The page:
Decorated Thanksgiving treats

Thanksgiving will be over as quickly as it arrives. But this year, you don’t have to ask yourself, “What am I supposed to do with all of these leftovers?”

Many families cook a feast for the friends and relatives invading their homes. As a result, they end up with enough leftovers to feed an army. Let’s face it; even if you plan ahead, there’s still a chance you won’t manage to eat all of your Thanksgiving dinner.

While you may have made too much food and thrown away your leftovers in the past, this year you can prevent your Thanksgiving dinner from ending up in a landfill with the other estimated 133 billion pounds that will be there by the new year.

Here are four ways to reduce food waste before cooking Thanksgiving dinner and eight ways to recycle what’s leftover.

Shopping and cooking tips

  1. Buy only what you know you will eat. It’s hard to guess how much food will actually be consumed at your dinner table but if you take the time to estimate, you will save yourself some money and lessen your chances of ending up with too many leftovers. See how many people are coming to Thanksgiving dinner and plate your food. If your aunts and uncles aren’t serving themselves, you’ll have a better idea of how much to make.
  2. Check the clearance section at your grocery store. While shopping for the troop of hungry people that will be sitting at your table, check the clearance area at your grocery. Not only can you save money by purchasing these marked down items, you’ll be saving them from making their way to a landfill. Next year, you can use the app FoodLoop, which is in development to help consumers find clearance grocery items. FoodLoop will allow you to make a grocery list so it can notify you when one of your items has been marked down at your local grocery store.
  3. Use the whole vegetable. It’s not an old wives’ tale that the skin of your vegetables has a ton of nutrients. If you forgo vegetable peeling, you are, as a result, being healthier and reducing food waste. Not to mention, you’ll save yourself the agony of “Thanksgiving potato peeler wrist.”
  4. Help a charity spend less on Thanksgiving dinner. If one of your family traditions is to spend part of Thanksgiving serving dinner to the less fortunate, check into apps such as Food Cowboy for the charity’s produce supply. Food Cowboy connects produce shipments that have been rejected for aesthetic reasons to various charities to prevent them from getting tossed out.

If you still made too much food

  1. Compost your food scraps. Composting is probably the easiest option when it comes to recycling food waste. You can take those Thanksgiving leftovers, put them in a compost bin and turn them into fertilizer. Take it from Team Compost and the Food Scrap Friends, “Food waste isn’t trash!”
  2. Freeze your excess leftovers. You may be sick of stuffing and turkey now, but in a month or two you are going to be reminiscing about how delicious that Thanksgiving meal was. Freeze your leftovers to preserve them for a nostalgic revisit to Thanksgivings past. You can even plan ahead by choosing recipes designed for freezing from Bon Appétit and The Food Network.
  3. Create new meals with your leftovers. Being creative with your leftovers isn’t as hard as you’d think. Open your fridge and shop there, considering different combinations to revamp what you didn’t eat on Turkey Day. There are even websites like BigOven that will help you find ways to repurpose specific leftover ingredients so they don’t end up in a landfill.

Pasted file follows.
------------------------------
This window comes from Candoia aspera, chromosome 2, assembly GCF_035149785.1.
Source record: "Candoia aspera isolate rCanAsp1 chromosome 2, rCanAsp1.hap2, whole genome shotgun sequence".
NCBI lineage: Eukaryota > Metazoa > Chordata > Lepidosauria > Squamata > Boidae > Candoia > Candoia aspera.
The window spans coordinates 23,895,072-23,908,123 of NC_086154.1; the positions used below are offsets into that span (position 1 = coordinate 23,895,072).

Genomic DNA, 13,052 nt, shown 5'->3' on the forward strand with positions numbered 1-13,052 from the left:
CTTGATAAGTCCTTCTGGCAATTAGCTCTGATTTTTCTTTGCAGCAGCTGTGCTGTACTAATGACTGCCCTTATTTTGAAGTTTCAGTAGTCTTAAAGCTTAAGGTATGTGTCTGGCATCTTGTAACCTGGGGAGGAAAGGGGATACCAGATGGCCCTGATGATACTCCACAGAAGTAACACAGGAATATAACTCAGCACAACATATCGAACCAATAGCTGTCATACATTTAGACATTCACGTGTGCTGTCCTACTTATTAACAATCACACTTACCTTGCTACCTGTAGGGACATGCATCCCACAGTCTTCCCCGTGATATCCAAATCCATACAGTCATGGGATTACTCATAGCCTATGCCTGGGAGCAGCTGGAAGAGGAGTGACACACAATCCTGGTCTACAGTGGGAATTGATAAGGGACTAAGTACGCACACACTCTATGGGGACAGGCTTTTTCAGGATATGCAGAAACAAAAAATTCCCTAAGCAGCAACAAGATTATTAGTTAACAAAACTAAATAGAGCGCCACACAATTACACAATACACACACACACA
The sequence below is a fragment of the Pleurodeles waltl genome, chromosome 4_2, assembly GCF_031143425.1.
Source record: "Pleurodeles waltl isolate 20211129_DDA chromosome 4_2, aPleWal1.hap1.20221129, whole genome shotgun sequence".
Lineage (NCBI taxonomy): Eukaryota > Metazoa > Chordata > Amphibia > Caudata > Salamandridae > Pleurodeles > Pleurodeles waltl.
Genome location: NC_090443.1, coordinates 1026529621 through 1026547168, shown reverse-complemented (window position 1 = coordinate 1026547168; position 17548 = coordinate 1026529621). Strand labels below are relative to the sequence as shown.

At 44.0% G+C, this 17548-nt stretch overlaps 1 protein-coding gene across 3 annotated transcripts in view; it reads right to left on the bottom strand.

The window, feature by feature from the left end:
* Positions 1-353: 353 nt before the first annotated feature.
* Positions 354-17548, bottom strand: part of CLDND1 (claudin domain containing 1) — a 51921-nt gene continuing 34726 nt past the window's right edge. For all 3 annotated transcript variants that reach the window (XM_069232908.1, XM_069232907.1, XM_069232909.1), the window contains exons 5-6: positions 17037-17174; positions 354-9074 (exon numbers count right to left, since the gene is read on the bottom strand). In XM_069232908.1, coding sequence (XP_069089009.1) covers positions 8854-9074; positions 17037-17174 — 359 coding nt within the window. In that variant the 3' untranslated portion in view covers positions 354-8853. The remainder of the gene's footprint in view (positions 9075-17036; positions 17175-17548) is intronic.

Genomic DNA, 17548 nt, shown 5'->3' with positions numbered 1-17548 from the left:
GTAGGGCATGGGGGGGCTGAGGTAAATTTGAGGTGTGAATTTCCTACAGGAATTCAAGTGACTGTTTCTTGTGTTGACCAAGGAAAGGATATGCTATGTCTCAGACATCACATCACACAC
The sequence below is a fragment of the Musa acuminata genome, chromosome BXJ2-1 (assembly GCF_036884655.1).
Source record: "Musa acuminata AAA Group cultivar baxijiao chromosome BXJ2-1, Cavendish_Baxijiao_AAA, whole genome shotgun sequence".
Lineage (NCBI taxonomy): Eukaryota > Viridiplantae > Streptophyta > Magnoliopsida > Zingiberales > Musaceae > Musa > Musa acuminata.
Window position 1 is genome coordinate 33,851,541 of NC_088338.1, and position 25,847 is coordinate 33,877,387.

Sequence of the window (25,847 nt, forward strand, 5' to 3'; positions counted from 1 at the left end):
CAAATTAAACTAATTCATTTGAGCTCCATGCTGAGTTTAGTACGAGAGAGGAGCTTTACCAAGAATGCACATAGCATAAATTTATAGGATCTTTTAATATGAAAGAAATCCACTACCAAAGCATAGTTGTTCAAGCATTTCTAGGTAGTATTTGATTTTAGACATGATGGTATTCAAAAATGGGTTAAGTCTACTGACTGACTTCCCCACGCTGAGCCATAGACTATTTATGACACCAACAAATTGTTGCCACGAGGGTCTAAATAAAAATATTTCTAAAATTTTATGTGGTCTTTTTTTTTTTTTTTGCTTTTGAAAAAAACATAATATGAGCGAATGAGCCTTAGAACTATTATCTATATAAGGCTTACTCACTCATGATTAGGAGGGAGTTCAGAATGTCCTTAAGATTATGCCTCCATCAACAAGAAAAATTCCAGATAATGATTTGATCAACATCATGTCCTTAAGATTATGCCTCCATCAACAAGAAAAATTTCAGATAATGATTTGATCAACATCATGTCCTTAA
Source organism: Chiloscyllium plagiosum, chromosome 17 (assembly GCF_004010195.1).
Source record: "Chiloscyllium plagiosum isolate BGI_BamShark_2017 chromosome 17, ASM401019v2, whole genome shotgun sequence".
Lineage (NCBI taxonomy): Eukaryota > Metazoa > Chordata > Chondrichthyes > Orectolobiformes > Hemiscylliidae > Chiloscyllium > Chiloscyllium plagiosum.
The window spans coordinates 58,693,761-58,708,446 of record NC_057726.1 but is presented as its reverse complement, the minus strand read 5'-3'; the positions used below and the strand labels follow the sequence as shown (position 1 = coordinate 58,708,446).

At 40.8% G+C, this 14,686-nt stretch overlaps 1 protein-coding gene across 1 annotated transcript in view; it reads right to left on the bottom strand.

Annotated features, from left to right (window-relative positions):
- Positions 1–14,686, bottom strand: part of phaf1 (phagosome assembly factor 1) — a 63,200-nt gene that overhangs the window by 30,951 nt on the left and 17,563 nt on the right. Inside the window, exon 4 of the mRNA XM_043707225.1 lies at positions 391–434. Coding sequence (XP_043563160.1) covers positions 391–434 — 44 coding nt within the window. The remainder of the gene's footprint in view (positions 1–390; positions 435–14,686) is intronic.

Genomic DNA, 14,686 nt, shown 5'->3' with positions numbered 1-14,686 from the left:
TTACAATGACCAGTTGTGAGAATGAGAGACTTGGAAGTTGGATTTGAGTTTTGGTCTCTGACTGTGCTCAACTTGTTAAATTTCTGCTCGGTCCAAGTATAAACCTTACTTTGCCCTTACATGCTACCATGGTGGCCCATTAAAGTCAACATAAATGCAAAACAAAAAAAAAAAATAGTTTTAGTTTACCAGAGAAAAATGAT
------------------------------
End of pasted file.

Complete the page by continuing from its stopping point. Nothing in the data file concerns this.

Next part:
4. Send your uncooked leftovers to someone in need. Did you buy the Costco variety pack of stuffing? Organizations such as City Harvest will take a lot of those packaged goods that you didn’t get to and donate them to people who weren’t fortunate enough to have a fancy Thanksgiving meal. It will also take prepared foods that weren’t served, so if you ordered from a catering company and didn’t touch a tray or two, send it over so the food can brighten someone else’s day.
  5. Donate leftover produce to Did your garden grow 25 extra squash that you can’t use? Chances are your friends won’t take any more, so what do you do with the leftovers? is a resource for everything pertaining to fresh produce donations. It is a national service, so no matter where you live, you can register, download its app and find out where to take that leftover produce from your garden so it doesn’t go to waste. Also, think ahead about your table centerpiece this year.’s Centerpieces for Pantries program encourages people to swap out a flower centerpiece for fresh produce so it can be donated after the holiday!
  6. Download a food waste app. Accidentally buy too many potatoes? Believe it or not, there are apps to help you donate all that Thanksgiving food that didn’t make it to the dinner table. Apps such as CropMobster have been designed to connect consumers with what would previously have ended up getting thrown out. Assess what you didn’t cook, then post it with this app for those who could make use of it. This new approach to leftovers is increasing in popularity with the development of similar apps like SpoilerAlert.
  7. Post your leftovers to OLIO. OLIO connects neighbors with each other and with local businesses so surplus food can be shared. All you have to do is download the app, add a photo, description, and when and where the food is available for pick-up. 
  8. Donate your scraps to a zoo or farm. Believe it or not, some zoos and farms will take your leftovers to recycle into animal feed. Check your local zoo or search for farms that allow scrap donations. Pig farms will typically take your scraps because pigs generally eat anything, including mashed potatoes and stuffing.

Published with permission by SaveOnEnergy. Authored by Jenny Bement. Jenny writes for, an energy market place leading in sustainable education, green industry news, and more.

Feature image courtesy of Julie